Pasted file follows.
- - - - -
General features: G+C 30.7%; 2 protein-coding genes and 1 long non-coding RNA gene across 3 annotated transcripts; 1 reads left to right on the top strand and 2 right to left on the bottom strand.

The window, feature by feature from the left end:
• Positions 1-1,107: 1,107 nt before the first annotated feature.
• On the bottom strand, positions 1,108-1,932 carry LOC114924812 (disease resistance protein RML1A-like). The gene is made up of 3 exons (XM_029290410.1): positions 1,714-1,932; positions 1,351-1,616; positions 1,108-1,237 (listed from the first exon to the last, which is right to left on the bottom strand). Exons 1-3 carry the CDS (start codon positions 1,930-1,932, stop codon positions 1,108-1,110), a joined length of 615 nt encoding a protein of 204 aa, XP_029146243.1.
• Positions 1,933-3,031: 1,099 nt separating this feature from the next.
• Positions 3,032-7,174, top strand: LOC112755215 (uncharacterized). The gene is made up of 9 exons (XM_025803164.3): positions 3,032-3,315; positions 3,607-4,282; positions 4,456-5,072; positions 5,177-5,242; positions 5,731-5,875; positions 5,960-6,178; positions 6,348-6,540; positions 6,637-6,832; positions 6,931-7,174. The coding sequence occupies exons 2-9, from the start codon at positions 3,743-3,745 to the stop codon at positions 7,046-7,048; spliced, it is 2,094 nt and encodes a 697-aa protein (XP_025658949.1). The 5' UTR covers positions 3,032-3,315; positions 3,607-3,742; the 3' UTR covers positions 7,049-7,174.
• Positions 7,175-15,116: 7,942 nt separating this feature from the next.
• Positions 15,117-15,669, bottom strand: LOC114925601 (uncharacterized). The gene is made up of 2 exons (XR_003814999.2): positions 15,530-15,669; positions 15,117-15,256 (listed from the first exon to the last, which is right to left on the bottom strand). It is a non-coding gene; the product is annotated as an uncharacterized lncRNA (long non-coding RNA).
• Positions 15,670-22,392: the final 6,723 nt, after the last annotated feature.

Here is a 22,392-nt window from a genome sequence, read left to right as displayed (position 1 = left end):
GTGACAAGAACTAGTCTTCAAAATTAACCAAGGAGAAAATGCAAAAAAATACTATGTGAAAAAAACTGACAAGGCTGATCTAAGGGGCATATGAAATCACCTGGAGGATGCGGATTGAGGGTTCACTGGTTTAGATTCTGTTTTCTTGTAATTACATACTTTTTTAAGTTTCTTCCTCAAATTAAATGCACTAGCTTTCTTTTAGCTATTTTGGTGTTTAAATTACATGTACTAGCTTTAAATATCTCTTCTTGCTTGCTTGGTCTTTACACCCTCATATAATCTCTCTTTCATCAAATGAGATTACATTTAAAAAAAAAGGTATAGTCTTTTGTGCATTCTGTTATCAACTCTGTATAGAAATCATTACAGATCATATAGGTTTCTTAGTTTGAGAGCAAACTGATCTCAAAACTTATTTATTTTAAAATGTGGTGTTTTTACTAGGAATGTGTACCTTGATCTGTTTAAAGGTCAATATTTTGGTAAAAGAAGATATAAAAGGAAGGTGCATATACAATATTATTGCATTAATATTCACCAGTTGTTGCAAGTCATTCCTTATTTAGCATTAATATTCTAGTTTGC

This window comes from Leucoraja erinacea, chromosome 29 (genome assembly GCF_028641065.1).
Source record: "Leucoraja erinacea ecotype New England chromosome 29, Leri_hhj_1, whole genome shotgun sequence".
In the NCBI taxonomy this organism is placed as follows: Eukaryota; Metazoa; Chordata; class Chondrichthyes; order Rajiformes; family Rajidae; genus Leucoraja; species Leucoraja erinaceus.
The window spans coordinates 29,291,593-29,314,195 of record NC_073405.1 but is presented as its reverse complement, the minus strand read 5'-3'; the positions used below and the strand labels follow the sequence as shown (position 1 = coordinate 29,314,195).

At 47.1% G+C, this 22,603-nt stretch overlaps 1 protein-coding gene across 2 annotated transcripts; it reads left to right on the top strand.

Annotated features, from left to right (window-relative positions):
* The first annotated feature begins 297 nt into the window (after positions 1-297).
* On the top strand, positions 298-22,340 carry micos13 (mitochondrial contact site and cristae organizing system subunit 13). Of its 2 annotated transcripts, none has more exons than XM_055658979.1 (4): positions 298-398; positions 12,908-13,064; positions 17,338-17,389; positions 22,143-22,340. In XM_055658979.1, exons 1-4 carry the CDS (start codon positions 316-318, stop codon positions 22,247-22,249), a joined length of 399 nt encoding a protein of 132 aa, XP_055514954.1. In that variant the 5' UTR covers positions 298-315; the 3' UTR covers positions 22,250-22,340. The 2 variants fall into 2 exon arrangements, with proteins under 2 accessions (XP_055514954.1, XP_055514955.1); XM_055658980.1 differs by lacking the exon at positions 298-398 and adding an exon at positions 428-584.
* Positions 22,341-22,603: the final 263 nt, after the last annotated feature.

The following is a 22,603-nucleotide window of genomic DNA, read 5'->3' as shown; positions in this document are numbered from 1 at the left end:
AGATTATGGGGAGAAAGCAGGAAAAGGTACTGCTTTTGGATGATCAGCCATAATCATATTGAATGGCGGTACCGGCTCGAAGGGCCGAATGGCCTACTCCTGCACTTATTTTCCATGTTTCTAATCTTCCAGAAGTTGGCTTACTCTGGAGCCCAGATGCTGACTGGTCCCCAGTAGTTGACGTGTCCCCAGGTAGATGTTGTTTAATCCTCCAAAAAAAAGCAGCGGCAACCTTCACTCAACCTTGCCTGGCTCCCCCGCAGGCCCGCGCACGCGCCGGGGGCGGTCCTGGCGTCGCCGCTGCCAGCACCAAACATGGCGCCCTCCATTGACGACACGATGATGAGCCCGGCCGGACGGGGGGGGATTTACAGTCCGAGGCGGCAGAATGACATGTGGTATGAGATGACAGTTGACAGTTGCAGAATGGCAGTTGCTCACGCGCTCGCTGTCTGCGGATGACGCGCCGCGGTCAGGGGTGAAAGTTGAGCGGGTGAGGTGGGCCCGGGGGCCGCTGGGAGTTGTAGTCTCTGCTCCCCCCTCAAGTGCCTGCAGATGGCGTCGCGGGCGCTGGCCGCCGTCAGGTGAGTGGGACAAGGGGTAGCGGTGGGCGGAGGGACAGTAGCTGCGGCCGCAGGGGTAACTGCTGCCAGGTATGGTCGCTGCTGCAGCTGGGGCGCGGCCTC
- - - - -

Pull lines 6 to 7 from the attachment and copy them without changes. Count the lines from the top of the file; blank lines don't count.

• Positions 3,032-7,174, top strand: LOC112755215 (uncharacterized). The gene is made up of 9 exons (XM_025803164.3): positions 3,032-3,315; positions 3,607-4,282; positions 4,456-5,072; positions 5,177-5,242; positions 5,731-5,875; positions 5,960-6,178; positions 6,348-6,540; positions 6,637-6,832; positions 6,931-7,174. The coding sequence occupies exons 2-9, from the start codon at positions 3,743-3,745 to the stop codon at positions 7,046-7,048; spliced, it is 2,094 nt and encodes a 697-aa protein (XP_025658949.1). The 5' UTR covers positions 3,032-3,315; positions 3,607-3,742; the 3' UTR covers positions 7,049-7,174.
• Positions 7,175-15,116: 7,942 nt separating this feature from the next.